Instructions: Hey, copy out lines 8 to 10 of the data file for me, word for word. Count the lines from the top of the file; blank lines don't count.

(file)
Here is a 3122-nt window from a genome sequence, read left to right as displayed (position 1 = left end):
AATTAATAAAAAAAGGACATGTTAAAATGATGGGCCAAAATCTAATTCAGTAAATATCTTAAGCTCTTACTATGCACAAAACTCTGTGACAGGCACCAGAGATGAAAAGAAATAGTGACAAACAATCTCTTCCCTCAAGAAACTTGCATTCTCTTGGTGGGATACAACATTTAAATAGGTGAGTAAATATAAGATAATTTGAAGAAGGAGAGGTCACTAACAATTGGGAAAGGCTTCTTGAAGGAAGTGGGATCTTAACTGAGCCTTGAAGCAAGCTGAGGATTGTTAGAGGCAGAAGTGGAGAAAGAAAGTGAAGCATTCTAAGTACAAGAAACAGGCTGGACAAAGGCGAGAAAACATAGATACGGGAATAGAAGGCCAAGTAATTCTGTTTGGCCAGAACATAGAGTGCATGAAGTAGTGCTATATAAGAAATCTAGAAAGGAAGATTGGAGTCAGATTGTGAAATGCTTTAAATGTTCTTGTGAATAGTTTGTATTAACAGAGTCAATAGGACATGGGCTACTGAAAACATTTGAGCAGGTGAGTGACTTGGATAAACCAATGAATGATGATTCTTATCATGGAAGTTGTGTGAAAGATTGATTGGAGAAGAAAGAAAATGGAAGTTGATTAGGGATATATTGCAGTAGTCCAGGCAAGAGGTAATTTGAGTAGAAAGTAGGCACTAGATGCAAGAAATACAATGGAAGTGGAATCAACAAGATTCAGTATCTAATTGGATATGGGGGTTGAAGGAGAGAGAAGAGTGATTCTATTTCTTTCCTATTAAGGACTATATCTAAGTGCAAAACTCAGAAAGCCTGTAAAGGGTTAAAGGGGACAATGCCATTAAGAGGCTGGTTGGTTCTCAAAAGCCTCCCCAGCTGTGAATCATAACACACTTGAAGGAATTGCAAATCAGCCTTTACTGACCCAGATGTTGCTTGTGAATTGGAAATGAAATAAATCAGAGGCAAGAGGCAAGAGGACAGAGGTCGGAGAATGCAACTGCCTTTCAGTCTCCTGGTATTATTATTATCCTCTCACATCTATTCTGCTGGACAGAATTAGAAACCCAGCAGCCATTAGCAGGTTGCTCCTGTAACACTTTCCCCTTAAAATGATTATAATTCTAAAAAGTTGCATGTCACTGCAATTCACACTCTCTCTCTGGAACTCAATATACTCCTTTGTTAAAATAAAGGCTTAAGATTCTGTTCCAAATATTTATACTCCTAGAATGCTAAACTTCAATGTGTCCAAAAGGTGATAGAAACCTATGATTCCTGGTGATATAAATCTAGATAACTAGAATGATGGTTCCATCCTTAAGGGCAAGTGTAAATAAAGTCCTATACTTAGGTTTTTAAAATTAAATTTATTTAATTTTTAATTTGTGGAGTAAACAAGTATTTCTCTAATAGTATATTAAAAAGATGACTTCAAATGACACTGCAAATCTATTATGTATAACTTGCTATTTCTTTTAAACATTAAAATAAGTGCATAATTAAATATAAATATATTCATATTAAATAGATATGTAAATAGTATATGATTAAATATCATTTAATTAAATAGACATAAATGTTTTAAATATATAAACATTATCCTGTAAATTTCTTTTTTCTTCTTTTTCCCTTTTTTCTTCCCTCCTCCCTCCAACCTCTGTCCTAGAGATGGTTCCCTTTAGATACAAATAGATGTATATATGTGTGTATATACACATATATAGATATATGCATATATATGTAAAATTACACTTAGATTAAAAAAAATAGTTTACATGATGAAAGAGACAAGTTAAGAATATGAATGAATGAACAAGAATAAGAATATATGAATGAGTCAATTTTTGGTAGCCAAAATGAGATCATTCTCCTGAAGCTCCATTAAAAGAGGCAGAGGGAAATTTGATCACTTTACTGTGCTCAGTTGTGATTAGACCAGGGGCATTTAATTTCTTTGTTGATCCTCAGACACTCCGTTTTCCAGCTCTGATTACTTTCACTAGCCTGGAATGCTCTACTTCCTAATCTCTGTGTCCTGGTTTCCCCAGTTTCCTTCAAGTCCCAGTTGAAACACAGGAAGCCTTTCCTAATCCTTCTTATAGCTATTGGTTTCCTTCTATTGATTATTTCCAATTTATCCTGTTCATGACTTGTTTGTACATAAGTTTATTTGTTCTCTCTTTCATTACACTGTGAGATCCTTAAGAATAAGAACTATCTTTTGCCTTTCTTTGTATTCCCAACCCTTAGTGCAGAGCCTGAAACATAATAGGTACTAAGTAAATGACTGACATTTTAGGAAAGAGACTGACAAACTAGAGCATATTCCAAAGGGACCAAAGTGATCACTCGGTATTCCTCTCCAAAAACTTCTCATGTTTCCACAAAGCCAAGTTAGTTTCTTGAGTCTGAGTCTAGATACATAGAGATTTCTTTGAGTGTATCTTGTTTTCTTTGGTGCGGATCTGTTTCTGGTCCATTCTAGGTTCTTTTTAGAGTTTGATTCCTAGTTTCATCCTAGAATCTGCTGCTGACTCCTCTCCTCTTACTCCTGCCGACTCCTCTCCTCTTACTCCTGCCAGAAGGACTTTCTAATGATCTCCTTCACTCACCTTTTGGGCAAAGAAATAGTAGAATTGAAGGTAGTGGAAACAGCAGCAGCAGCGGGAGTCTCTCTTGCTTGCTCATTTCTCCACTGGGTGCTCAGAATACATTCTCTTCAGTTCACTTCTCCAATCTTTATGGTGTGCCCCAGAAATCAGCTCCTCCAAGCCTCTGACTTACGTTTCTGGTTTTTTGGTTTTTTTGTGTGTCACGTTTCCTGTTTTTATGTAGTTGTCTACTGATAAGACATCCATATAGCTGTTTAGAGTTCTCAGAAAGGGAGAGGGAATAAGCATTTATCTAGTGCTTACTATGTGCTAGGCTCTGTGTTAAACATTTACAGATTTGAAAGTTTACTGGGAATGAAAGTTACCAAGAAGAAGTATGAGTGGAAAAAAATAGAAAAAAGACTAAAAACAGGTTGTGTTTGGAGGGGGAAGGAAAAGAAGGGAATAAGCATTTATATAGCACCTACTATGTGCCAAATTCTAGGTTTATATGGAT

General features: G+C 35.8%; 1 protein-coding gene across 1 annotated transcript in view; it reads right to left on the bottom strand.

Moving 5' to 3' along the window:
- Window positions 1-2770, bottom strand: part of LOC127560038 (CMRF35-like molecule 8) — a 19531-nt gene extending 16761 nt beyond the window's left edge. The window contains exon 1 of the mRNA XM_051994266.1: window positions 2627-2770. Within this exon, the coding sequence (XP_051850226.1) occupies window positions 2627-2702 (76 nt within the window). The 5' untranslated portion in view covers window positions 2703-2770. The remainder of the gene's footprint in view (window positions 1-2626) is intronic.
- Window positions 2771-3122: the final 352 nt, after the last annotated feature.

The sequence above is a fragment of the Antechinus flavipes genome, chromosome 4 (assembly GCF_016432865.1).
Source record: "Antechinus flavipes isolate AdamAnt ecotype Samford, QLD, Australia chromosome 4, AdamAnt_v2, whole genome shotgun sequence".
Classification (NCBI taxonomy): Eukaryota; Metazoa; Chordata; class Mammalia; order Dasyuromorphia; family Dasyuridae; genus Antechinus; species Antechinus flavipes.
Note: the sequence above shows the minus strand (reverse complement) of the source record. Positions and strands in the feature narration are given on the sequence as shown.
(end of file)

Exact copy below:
Source record: "Antechinus flavipes isolate AdamAnt ecotype Samford, QLD, Australia chromosome 4, AdamAnt_v2, whole genome shotgun sequence".
Classification (NCBI taxonomy): Eukaryota; Metazoa; Chordata; class Mammalia; order Dasyuromorphia; family Dasyuridae; genus Antechinus; species Antechinus flavipes.
Note: the sequence above shows the minus strand (reverse complement) of the source record. Positions and strands in the feature narration are given on the sequence as shown.